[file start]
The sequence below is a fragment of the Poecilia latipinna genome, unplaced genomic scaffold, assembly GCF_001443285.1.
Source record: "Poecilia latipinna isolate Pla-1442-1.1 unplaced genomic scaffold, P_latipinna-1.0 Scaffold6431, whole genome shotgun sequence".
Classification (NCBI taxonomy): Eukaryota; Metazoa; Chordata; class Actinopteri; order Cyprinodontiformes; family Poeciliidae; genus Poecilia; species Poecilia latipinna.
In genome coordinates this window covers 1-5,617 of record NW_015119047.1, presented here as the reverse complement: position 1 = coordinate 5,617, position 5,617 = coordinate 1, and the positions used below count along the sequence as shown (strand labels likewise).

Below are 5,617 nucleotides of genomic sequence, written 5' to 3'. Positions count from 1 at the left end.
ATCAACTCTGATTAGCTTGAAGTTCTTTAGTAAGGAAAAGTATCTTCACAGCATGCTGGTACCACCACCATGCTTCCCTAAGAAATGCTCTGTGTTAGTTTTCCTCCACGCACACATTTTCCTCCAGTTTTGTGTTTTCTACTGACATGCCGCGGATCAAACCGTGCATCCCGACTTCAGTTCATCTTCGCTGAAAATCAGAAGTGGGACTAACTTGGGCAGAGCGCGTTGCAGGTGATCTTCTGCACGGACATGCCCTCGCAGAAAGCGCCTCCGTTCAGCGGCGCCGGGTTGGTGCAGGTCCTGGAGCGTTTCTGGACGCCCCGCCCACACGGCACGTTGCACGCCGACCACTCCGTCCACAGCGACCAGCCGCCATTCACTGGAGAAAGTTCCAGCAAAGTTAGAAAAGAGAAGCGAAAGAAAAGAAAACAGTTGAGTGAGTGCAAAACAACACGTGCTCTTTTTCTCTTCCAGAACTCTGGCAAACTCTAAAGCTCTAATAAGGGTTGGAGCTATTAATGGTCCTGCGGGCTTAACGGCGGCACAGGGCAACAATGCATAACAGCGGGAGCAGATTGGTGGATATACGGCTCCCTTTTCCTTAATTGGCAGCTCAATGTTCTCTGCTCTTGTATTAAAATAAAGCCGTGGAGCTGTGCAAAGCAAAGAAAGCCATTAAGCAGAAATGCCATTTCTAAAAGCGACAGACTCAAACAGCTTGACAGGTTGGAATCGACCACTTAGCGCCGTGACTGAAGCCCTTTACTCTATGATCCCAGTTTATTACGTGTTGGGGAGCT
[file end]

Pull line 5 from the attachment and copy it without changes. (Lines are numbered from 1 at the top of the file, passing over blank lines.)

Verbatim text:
Below are 5,617 nucleotides of genomic sequence, written 5' to 3'. Positions count from 1 at the left end.